Dan Hicks’s Ever-Tangled Tales
You know what’s funny about Dan Hicks? Well a lot of things, actually. Dan Hicks is a funny guy and has been for a long time. And that’s the deal when I first heard Dan and the original Hot Licks back in the early 70s on WBLM (back when it was totally free-form FM radio at its best), he sounded like an older way-cool hipster. Now we’re closing in on 40 years hence and he isan older way-cool hipster. Four decades into a persona would qualify most artists as an oldies act, but Hicks isn’t laying back on his “folk jazz” laurels. His just-released Tangled Talesis full of the quirky Django-Reinhardt-meets-Bob-Wills-and-picks-up-Tom-Waits-along-the-way music that Hicks was making all those years ago but with fresh twists, a hot band, and the kind of outlook that only a 67-year-old R. Crumb cartoon character can have.
We caught up with Dan the snappiest dresser you know – just as he was packing his suitcase to head out on tour with the Hot Licks.
BR: Hey, Dan thanks for making time to talk. Here’s the deal: I just turned in a review of Tangled Tales and basically said that although your back catalog is certainly worth listening to, a newcomer could start with the new album and do just fine. You’re still delivering the goods, man.
DH: Well, thanks I appreciate that. I’m glad you felt that way about it. I’m still doing the same formula; the same instrumentation; the female singers. I’m still liking the sound I got it ain’t broke, so why fix it?
BR: And it sounds like it’s still fun.
DH: Yeah, it is.
BR: Let’s talk about some of the tracks off the album. “Who Are You?” kicks things off. I’m hearing all the layers of what’s going on and it strikes me that as much fun as your music can be, it’s not simple stuff. What’s the process when you write? Is it just you and a guitar?
DH: That’s right that’s my instrument of choice. I usually work with a little multi-track recorder and get the vocal arrangements first. The gals work out their harmonies, but I’ll outline what they’re going to sing.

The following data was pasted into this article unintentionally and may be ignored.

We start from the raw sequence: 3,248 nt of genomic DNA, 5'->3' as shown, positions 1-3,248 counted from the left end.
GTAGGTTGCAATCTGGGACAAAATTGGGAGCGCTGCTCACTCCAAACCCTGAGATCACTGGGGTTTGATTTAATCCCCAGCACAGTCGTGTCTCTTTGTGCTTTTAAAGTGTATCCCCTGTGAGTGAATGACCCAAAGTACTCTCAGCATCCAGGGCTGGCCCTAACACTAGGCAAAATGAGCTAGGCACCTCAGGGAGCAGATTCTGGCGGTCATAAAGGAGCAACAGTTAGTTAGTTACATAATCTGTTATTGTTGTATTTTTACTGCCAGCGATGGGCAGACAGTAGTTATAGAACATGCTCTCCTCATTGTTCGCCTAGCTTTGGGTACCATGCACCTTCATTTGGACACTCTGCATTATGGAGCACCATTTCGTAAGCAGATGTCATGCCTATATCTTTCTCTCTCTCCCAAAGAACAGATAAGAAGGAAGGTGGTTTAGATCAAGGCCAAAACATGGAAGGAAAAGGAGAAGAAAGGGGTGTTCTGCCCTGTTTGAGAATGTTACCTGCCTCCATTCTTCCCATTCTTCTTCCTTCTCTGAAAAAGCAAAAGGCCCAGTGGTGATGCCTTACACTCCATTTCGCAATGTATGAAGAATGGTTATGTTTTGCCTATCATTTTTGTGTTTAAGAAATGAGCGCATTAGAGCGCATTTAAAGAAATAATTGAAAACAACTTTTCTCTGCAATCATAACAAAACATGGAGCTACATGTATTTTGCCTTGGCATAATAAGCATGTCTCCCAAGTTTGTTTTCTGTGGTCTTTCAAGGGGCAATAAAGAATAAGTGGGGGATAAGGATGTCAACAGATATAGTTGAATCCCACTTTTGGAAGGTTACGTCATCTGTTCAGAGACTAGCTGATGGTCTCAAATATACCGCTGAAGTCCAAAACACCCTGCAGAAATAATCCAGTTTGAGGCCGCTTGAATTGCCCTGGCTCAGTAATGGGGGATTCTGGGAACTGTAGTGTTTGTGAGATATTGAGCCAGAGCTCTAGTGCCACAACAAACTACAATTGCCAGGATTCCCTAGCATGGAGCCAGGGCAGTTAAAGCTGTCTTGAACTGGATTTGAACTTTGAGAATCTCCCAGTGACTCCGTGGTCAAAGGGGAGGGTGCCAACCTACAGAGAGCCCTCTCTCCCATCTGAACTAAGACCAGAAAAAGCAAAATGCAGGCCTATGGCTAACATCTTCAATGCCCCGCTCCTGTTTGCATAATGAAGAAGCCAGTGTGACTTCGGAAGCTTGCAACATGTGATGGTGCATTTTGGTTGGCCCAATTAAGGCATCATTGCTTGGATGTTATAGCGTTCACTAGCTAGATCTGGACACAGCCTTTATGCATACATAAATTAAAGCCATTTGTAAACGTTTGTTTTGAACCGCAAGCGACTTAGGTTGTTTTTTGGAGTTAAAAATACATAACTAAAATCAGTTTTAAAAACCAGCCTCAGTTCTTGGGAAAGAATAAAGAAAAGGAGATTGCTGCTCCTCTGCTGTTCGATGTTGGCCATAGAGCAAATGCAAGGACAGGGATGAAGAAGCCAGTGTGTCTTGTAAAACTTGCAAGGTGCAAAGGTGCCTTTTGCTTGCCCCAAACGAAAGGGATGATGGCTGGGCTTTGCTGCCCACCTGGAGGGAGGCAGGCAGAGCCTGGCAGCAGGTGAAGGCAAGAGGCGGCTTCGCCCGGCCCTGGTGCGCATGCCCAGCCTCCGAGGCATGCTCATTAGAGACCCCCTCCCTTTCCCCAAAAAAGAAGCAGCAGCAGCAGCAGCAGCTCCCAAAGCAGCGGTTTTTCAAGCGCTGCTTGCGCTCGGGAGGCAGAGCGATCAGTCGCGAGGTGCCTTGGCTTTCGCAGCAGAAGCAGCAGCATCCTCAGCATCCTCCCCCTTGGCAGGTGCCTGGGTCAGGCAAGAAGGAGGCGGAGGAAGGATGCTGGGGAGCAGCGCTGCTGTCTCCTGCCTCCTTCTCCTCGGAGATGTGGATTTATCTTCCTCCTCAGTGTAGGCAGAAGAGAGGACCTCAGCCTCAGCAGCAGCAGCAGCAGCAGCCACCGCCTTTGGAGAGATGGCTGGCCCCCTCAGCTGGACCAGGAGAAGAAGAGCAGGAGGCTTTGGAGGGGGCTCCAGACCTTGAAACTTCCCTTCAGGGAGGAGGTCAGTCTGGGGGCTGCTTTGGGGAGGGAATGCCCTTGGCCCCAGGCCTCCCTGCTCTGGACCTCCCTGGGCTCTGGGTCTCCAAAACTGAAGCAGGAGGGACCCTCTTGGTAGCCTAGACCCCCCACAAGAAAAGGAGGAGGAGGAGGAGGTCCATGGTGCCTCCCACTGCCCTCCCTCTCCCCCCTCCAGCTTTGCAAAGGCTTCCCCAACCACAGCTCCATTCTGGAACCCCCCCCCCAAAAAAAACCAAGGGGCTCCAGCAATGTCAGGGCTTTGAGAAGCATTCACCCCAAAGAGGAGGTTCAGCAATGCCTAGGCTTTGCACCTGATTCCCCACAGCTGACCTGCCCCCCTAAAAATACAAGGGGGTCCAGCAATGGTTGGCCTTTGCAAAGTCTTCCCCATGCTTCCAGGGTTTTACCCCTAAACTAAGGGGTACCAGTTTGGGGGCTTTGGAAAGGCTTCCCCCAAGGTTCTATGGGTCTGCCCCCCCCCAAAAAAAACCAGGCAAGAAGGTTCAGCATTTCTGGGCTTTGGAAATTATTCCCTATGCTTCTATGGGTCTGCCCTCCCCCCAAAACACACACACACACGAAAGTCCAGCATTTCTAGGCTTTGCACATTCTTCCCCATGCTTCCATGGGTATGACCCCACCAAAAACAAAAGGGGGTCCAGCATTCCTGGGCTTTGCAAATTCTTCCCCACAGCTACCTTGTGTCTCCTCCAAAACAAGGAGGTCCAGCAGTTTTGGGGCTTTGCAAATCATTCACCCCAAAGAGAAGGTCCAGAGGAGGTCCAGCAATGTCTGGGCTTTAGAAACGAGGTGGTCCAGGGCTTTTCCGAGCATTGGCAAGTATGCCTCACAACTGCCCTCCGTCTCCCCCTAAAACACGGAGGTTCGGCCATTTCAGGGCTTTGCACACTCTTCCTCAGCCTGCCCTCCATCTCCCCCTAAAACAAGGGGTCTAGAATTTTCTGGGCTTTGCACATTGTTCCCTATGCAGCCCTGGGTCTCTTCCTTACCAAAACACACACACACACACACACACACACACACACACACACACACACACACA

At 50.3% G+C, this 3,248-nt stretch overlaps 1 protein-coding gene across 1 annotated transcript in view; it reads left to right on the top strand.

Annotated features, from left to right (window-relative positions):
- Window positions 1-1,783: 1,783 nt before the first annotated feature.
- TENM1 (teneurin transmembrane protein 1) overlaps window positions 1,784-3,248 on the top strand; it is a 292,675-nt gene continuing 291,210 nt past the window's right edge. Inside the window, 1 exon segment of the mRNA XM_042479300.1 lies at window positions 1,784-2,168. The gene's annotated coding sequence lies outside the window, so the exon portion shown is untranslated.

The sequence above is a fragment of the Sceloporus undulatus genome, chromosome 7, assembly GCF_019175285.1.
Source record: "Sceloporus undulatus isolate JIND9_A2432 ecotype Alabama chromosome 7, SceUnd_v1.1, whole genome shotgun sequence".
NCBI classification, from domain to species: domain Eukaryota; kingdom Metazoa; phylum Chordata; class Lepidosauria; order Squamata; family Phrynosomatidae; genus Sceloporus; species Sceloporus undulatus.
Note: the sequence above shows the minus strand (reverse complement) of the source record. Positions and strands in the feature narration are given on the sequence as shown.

BR: And the other instrumentation say, a mandolin or violin solo do you suggest those parts?
DH: Yeah I’ll actually sing what I’m hearing in my head into the recorder and have someone write the parts out based on that. The band certainly contributes things here and there, too but I usually do the bulk of it. I’ll give them an outline and we go from there.
BR: There’s a lot going on at times.
DH: Yeah, I like it like that. (chuckles)
BR: Knowing that, how much rehearsal time did you and the band put in on these songs before you went into the studio?
DH: Some of those songs we’d been performing together for a while some of them I’ve been playing for a real long time. I’ve got a bootleg recording of me doing “The Rounder” with the original Hot Licks back in the early 70s, for instance. Some tunes we’d rehearsed for a couple weeks or so before going in the studio and we were still working out a couple of them when we went in to record.
BR: Your character in “The Diplomat” sounds like a happy-go-lucky R. Crumb kind of guy.
DH: (laughs) I like that! Yeah that’s a good description. There are a couple of those tunes that I can see that kind of R. Crumb cartoon happening. This is one of those songs that’s taking a look at me being 60-plus years old and how I feel about things my take on modern society. My philosophy of life.
BR: This current version of the Hot Licks sounds wicked tight.
DH: Wicked tight?
*BR: Sorry it’s a Maine thing *
DH: No, no I like it, man. It’s cool. I might use that “wicked tight.” (chuckles)
BR: Feel free. Anyway, how long have you been playing with this lineup?